A proposal to restore the lower interest rate of 3.4 percent on student loans from its recently increased 6.8 percent for another year failed in the Senate on Wednesday. The common response to this vote is that it is a tragedy. It isn't.
First, even the 6.8 percent rate, students are still benefiting from a significant subsidy; the rate on similar loans that students obtain in the private market is about 12 percent.
Second, extending the lower rate would be reckless since it would continue to artificially inflate the student loan bubble. Data from the Federal Reserve Bank of New York shows that over the past decade, student loan debt has increased by 281 percent, from about $260 billion in the first quarter of 2004 to $990 billion in the first quarter of 2013 and is now higher than the country's collective credit card debt. In the past year alone, student loans debt has increased by $20 billion.
In addition, by keeping student loan rates artificially low, the federal government is contributing to the rapid increase in college tuition. As it did in the housing market, free or reduced-priced money has artificially inflated the price of a college education.
Federal student aid, whether in the form of grants or loans, is the main factor behind the runaway cost of higher education. As Cato Institute economist Neal McCluskey explained in an April 2012 article for U.S. World & News Report:
"The basic problem is simple: Give everyone $100 to pay for higher education and colleges will raise their prices by $100, negating the value of the aid. And inflation-adjusted aid--most of it federal--has certainly gone up, ballooning from $4,602 per undergraduate in 1990-91 to $12,455 in 2010-11."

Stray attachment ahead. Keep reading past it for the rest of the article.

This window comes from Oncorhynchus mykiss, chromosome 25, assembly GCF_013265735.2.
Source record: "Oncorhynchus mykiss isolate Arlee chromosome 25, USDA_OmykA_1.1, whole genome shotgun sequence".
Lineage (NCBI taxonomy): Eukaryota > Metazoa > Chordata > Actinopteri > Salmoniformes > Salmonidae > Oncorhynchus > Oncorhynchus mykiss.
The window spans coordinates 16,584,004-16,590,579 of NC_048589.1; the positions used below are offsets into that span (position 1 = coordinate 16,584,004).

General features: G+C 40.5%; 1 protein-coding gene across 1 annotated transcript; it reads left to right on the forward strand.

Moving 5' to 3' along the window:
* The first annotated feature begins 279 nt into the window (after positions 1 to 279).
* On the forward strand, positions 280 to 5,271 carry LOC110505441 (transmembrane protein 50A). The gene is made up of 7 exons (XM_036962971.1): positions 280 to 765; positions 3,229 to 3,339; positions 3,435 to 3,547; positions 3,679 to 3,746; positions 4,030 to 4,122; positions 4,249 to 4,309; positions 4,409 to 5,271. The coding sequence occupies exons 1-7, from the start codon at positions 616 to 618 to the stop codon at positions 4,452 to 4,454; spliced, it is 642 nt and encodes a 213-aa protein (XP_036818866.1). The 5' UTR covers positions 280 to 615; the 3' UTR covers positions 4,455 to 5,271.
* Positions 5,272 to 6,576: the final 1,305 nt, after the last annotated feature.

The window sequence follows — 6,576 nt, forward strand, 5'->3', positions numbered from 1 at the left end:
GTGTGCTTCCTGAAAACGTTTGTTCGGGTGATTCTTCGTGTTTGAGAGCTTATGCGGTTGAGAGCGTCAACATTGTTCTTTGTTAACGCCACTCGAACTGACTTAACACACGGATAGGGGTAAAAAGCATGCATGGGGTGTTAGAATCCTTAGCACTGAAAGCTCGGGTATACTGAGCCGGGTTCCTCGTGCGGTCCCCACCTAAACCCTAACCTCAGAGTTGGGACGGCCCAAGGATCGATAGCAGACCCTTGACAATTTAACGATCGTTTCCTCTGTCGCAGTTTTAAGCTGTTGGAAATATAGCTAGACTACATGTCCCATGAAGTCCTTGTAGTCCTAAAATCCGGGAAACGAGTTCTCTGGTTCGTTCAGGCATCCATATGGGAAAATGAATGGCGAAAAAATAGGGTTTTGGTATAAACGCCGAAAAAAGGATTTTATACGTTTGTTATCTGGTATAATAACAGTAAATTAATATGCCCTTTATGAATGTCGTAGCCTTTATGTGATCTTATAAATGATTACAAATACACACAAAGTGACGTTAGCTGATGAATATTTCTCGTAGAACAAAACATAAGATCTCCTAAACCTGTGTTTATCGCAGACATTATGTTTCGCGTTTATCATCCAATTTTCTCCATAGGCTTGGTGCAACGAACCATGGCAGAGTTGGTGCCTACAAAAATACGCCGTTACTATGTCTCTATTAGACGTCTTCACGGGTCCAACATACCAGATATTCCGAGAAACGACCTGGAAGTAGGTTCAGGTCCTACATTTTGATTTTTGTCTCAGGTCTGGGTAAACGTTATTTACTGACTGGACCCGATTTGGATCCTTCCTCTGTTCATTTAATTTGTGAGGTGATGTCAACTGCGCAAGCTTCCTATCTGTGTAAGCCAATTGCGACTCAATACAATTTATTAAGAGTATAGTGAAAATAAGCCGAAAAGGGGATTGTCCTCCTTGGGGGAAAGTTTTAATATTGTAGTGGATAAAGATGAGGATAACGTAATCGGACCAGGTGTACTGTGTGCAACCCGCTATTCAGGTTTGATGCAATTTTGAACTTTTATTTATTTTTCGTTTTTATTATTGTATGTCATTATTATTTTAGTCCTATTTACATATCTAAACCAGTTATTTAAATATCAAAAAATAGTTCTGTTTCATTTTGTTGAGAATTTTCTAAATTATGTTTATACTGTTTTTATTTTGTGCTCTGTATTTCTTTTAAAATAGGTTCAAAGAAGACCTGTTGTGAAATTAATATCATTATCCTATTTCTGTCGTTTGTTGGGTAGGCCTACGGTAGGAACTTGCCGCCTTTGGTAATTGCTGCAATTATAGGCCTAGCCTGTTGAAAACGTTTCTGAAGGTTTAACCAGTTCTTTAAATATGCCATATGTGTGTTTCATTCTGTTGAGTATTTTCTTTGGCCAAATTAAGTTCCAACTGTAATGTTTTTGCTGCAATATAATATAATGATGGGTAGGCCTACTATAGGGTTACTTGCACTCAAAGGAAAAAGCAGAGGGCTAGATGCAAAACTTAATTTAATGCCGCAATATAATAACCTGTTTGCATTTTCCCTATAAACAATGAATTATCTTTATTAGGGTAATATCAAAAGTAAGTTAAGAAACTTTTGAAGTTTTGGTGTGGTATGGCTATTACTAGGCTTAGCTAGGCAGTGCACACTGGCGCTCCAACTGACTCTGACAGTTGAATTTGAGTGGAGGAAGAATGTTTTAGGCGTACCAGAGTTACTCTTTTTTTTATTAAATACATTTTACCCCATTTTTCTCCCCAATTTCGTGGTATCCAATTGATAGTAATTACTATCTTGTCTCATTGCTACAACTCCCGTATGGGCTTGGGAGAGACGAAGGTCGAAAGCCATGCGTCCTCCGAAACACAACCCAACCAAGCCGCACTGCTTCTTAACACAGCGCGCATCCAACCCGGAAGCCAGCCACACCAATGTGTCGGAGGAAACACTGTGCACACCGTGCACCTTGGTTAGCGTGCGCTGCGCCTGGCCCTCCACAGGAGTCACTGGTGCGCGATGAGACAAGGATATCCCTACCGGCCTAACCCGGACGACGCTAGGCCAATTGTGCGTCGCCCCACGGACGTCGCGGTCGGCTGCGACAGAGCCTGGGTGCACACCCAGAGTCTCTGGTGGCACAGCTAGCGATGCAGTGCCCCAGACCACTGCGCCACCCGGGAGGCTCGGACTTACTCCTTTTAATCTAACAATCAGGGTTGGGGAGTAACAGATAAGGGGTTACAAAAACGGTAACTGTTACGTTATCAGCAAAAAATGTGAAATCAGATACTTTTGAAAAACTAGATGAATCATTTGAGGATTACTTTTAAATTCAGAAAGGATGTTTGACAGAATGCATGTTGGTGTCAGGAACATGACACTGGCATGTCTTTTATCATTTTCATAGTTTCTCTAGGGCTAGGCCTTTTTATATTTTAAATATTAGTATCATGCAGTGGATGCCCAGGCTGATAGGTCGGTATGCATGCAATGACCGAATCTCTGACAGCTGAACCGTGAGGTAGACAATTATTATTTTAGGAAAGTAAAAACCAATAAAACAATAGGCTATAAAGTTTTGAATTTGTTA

Thus begins a classic upward price spiral caused by government intervention: Subsidies raise prices, leading to higher subsidies, which raise prices even more. Yet this higher education bubble, like the housing bubble, will eventually pop. Meanwhile, large numbers of students will graduate with more debt than they would have in an unsubsidized market.
What's the harm in that? First, in the current slow economic growth environment, many recently and expensively graduated students have a hard time finding a job but they still have to repay their loans. As a result, the overall default rate for those receiving a federal student loan is 23 percent.
To put this number in perspective, at the peak of the housing crisis in May 2009, first-mortgage default rates reached 5.7 percent; the default rate for second mortgages reached its high-water mark two months earlier at 4.7 percent.
Also, according to researchers at the New York Fed, another way that the surge in student-loan debt has been turning investment in education for many borrowers from a good investment to a bad one. The rise in student debt followed by a surge in default has damaged the credit scores of student borrowers relative to non-borrowers, a stigma that may pursue them for a while.
More important, taxpayers face two equally bad outcomes: They are subsidizing millions of dollars in interest for student loans that they shouldn't have to shoulder, and they likely will pick up the tab for underpaid student loans. In fact, according the Congressional Budget Office (CBO), the losses shouldered by taxpayers due to student loans will amount to $95 billion over the next ten years.
Unfortunately, the Senate continues to refute to take up a measure that passed the House that would link interest rates to the financial markets. The bill, which incorporated one of the president's FY2014 budget suggestions, would protect taxpayers from having to guarantee low rates for students at a time when the CBO expects some sort of upward movement in the rates, and hence borrowing costs, faced by the federal government.
It would also provide an important price signal to potential students at the time when they decide whether to go to college or not and whether to borrow and how much to borrow.